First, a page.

Glacial Flour in Greenland Skies .
Winds in Greenland are occasionally strong enough to send plumes of sediment streaming from dried-out lakes, river valleys, and outwash plains along the coasts. The dust in Greenland is mainly glacial flour, a fine-grained silt formed by glaciers grinding and pulverizing rock.
For more than a century, researchers have sporadically reported high-latitude dust events in expedition logs and scientific publications. But only during the past decade have scientists studied them systematically. The Arctic and high-latitudes can be tough to study even with satellites, and there is a dearth of Greenland dust observations.
No longer. The MODIS instrument on NASA’s Terra satellite and a sensor on the European Space Agency’sSentinel-2 collected imagery on September 29, 2018, of a sizable silt plume streaming from Greenland’s east coast. The source was a braided stream valley about 130 kilometers (80 miles) northwest of Ittoqqortoomiit, a village at a latitude of 73 degrees North. That puts the village north of the northern coast of Alaska.
The series of Landsat and Sentinel 2 images above and below—captured on September 21, 23, 29, and 30—shows the floodplain where the stream flows into Scoresby Sound. As the soil on the floodplain dried out (first two images), the floodplain became increasingly gray. Northwesterly winds on September 29 were strong enough to lift glacial flour into the air.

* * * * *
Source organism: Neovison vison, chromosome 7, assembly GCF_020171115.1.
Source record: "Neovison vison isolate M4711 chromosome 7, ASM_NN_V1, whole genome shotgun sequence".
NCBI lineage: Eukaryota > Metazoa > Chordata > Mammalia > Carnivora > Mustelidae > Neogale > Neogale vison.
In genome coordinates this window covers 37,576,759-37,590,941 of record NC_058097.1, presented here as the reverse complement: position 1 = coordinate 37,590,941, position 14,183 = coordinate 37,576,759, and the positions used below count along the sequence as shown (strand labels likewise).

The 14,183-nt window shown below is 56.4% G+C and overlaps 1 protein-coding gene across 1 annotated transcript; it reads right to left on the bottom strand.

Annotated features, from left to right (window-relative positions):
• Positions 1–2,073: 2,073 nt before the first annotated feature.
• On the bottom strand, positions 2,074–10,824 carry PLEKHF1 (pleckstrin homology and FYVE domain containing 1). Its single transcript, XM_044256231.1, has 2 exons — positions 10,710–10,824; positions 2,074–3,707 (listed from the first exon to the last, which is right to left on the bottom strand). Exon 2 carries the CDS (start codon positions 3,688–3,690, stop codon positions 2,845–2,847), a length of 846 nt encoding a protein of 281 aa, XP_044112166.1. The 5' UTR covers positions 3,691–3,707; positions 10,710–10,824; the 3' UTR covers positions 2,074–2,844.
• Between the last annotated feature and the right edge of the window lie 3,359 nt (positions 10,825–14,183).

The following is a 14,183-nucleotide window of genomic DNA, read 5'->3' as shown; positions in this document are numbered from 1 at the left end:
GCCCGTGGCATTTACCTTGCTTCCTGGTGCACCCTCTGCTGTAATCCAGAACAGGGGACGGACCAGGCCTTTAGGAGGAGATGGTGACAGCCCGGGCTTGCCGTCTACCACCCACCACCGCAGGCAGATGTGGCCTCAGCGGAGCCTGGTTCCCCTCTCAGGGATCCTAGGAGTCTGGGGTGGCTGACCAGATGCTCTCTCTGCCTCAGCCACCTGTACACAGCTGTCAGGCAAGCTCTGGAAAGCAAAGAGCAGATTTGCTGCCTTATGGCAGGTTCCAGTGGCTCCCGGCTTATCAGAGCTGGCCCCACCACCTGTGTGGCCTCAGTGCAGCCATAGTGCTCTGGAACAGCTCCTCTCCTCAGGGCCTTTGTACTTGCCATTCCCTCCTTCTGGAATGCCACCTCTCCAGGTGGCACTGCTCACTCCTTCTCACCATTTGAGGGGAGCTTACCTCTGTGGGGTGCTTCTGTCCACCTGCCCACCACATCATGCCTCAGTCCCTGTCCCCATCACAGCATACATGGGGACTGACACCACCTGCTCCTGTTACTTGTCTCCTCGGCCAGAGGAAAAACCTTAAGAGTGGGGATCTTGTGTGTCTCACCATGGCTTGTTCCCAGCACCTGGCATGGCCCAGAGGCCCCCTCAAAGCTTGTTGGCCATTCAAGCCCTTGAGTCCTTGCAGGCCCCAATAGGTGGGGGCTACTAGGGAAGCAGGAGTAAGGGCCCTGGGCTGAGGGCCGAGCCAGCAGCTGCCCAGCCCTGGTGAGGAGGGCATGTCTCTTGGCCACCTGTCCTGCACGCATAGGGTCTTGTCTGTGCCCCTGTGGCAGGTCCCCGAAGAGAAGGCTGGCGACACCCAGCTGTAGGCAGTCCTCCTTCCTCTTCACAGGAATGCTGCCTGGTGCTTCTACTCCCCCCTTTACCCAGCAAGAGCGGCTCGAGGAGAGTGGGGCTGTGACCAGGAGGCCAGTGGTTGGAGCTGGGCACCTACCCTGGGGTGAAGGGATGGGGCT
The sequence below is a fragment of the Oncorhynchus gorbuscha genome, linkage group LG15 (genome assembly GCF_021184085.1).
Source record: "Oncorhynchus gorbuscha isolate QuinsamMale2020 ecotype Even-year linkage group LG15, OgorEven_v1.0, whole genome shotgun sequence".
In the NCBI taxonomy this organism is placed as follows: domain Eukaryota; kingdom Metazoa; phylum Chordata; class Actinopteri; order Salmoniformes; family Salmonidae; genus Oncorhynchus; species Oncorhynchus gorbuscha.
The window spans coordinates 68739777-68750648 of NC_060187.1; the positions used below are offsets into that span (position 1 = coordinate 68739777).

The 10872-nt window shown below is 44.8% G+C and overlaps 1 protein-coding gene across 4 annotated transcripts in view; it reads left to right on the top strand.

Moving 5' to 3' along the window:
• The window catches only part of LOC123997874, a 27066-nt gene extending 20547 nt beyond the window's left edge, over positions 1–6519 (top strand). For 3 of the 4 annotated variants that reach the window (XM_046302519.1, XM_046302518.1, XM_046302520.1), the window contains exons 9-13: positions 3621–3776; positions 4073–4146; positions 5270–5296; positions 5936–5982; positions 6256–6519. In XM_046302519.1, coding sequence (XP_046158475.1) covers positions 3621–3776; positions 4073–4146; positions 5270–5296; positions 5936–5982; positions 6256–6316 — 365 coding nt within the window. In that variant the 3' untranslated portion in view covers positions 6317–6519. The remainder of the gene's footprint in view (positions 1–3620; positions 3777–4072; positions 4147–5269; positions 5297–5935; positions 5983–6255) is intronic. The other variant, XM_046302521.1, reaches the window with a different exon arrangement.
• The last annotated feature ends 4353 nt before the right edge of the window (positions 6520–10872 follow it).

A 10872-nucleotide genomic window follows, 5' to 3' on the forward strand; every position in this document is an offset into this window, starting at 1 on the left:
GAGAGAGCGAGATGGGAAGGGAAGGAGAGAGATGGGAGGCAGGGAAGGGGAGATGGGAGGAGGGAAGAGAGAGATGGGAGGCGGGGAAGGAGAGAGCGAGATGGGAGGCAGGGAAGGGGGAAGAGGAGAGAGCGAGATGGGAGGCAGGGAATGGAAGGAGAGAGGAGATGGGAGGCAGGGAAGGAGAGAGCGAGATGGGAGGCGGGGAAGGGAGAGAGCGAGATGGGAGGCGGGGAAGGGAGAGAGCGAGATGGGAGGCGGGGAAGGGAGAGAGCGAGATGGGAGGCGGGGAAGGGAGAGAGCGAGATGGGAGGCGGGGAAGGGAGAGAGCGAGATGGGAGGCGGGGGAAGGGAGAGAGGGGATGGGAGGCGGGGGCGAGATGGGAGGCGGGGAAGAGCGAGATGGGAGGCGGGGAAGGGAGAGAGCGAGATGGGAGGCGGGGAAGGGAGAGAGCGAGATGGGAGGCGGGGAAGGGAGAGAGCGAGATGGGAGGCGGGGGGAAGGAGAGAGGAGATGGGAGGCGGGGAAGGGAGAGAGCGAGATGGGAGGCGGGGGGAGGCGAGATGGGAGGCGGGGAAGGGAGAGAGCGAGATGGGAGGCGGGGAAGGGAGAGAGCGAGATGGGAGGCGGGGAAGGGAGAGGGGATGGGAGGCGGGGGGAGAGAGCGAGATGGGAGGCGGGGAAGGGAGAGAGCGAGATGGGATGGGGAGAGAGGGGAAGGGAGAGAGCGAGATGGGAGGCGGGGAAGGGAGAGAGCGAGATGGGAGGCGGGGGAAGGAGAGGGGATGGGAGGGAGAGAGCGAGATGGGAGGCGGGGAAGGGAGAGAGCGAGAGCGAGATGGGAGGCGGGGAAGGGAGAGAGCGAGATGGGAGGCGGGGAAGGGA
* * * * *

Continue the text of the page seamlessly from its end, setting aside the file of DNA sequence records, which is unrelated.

The glacial flour was likely made by several glaciers farther up the valley, then carried south by meltwater streams and deposited in the floodplain. As stream water levels dropped in autumn, the floodplain dried out and became susceptible to scouring by the wind. In this case, the winds were triggered by the combination of a low-pressure system crossing the Greenland ice sheet followed closely by a ridge of high pressure. .
Credit: NASA images by Joshua Stevens and Copernicus Sentinel data (2018) processed by ESA. Text by Adam Voiland. .
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